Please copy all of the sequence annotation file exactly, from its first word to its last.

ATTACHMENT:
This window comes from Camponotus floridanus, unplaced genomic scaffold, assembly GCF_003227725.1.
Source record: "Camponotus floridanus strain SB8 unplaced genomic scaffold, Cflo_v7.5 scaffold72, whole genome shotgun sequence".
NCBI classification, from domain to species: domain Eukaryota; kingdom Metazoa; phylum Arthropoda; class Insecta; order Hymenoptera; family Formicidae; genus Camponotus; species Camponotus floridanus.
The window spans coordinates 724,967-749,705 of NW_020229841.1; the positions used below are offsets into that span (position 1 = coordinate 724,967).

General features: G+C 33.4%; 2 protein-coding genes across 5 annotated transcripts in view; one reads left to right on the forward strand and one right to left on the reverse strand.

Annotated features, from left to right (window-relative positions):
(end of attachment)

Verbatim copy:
This window comes from Camponotus floridanus, unplaced genomic scaffold, assembly GCF_003227725.1.
Source record: "Camponotus floridanus strain SB8 unplaced genomic scaffold, Cflo_v7.5 scaffold72, whole genome shotgun sequence".
NCBI classification, from domain to species: domain Eukaryota; kingdom Metazoa; phylum Arthropoda; class Insecta; order Hymenoptera; family Formicidae; genus Camponotus; species Camponotus floridanus.
The window spans coordinates 724,967-749,705 of NW_020229841.1; the positions used below are offsets into that span (position 1 = coordinate 724,967).

General features: G+C 33.4%; 2 protein-coding genes across 5 annotated transcripts in view; one reads left to right on the forward strand and one right to left on the reverse strand.

Annotated features, from left to right (window-relative positions):